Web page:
Welcome to the latest installment of our blog series on migrating to Microsoft SharePoint. Catch up by reading last week’s blog post on executing your migration in phases. Today, we’ll take a closer look at training.
I’ve stressed this before, but it bears repeating: Workers detest change of any sort. There is a great deal of stress and fear involved with any type of work-related change, much less learning how to use an entirely new technology platform.
Constant communication is important to try and assuage people’s fears, but the best way you can take the fear out of any change is to teach workers how to not only survive, but thrive in the change. Knowledge is power, after all.
Training is an extremely important pillar that must be included in any major SharePoint migration project. Create a comprehensive training plan accommodating the different learning styles, geographic challenges, resource constraints, and roll-out strategy you have. Take into account what functions in SharePoint you’re implementing, the important tasks you want employees to learn, behaviors you want them to practice, and also how much money you have to do all of this.
You may think that you only need to have one session with users giving them the basics of SharePoint – people will remember the information, right?
Wrong. Here are four reasons why your SharePoint migration will absolutely fail if you do not create a holistic training plan:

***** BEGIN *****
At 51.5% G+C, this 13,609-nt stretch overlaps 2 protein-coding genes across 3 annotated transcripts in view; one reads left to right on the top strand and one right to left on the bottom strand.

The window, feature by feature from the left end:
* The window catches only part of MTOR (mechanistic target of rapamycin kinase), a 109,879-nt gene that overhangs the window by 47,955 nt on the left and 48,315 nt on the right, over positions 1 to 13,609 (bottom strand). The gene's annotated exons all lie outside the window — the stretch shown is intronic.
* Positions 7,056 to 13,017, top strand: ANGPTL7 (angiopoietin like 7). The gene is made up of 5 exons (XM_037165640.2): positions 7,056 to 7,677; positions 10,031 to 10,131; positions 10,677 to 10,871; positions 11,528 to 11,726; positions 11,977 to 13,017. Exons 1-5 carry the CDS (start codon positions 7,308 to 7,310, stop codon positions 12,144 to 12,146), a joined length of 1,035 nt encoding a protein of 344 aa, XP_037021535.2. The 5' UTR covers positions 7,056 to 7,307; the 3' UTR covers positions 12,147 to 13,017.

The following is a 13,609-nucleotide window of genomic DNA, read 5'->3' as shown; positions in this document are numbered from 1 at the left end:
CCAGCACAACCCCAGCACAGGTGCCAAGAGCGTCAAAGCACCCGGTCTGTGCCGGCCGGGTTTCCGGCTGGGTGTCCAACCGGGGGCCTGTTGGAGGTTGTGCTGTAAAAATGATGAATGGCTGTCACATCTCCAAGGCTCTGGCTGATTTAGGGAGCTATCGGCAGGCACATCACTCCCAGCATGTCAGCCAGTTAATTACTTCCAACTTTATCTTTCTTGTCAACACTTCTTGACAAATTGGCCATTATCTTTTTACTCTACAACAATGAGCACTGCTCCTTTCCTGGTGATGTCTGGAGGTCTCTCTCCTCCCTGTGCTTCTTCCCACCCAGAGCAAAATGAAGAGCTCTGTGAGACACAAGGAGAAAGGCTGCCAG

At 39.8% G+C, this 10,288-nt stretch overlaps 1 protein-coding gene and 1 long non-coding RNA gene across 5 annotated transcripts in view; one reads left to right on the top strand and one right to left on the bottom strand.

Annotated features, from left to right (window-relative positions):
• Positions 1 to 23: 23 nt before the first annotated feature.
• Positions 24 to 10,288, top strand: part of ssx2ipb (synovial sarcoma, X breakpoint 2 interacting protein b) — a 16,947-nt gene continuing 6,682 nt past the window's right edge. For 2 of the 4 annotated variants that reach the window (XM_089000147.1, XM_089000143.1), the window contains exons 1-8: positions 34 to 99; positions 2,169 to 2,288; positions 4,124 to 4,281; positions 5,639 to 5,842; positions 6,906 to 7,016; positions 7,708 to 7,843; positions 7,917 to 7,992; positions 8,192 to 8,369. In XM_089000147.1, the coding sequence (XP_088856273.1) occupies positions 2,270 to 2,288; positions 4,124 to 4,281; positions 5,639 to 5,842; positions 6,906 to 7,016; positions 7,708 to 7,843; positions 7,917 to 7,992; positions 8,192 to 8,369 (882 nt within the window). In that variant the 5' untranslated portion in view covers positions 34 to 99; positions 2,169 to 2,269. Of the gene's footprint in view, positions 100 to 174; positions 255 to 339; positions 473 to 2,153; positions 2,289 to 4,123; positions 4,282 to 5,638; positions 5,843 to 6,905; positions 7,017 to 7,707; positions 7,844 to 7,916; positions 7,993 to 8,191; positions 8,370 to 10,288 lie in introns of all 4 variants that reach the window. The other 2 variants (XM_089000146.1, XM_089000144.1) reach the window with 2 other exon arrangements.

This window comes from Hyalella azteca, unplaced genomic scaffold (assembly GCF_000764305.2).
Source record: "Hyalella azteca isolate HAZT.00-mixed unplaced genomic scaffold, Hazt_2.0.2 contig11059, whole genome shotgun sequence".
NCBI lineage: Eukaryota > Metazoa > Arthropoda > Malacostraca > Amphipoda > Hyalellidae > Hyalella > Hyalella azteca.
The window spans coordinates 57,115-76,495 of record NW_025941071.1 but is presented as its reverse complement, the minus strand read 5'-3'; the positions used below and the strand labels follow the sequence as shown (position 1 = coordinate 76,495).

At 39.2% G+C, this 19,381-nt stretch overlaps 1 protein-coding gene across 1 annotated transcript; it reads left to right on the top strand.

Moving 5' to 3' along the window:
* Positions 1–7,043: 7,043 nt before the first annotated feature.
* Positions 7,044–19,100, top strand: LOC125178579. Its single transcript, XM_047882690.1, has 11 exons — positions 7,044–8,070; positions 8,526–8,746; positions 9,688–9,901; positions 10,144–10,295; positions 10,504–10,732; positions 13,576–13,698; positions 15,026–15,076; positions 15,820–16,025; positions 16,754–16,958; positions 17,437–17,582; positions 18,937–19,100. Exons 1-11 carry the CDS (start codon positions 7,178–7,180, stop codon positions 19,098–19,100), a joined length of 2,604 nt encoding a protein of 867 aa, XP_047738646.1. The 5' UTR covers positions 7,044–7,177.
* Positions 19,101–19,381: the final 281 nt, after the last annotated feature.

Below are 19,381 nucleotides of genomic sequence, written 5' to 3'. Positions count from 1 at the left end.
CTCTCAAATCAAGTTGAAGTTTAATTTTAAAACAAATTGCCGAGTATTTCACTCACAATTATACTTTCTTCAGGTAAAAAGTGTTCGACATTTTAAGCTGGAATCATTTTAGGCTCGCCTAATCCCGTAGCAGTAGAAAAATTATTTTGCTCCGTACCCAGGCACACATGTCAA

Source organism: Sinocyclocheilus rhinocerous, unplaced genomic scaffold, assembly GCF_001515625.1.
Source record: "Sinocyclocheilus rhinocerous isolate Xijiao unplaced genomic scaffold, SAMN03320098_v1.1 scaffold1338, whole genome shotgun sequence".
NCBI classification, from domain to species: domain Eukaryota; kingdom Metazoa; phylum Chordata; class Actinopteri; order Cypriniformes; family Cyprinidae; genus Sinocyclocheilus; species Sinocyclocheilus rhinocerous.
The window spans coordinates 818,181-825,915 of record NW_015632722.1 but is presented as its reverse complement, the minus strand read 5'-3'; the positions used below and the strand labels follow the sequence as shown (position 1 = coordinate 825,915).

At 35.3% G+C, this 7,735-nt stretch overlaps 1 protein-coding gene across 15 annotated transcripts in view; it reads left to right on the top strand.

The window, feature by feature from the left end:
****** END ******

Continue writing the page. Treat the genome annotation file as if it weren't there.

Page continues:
- Inadequate user training (67%) is the top reason why SharePoint implementations fail
- Studies show that 70% of the knowledge gained in a training session will not be retained by students 24 hours after the training is completed
- Knowledge workers spend nearly three hours a day searching for information, precious time that could be better spent completing their projects
- The average attention span of a human being is 8.25 seconds, almost a full second less than a goldfish (9 seconds)
We are all creatures of habit – it takes humans an average of 21 days to adopt or break a new habit. A three-hour training session just won’t cut it.
Now that we’ve given you the case for training, here are four ways you can create a plan that will help your SharePoint training stick – and drastically reduce the number of help desk tickets submitted to your IT support team:
- Know your audience: Before any planning, answer the who, what, where, when, how, and why of your training initiative.
- Create a schedule: Account for the time necessary to create multiple phases and it will take several months to implement. Expect to go through the following training phases: planning, pilot, awareness, training, follow-up and support.
- Deliver the training: Training comes in all shapes and sizes. Consider using one (or a combination) of the following methods: classroom-style, small group presentations, virtual/online, and on-the- job training.
- Open feedback channels: Consider having an internal online group – use Yammer, Office 365 groups, or integrate SharePoint community features – that provides an outlet to share best practices, establish topics of interest, participate in discussions, and build community among users.
Come back next week as we will share how to build a realistic information governance plan for your new SharePoint deployment.
Can’t wait until then? Download our free eBook today to ace your SharePoint migration.
Written by Co-Founder, Evangelist and Chief Marketing Officer, Heather Newman
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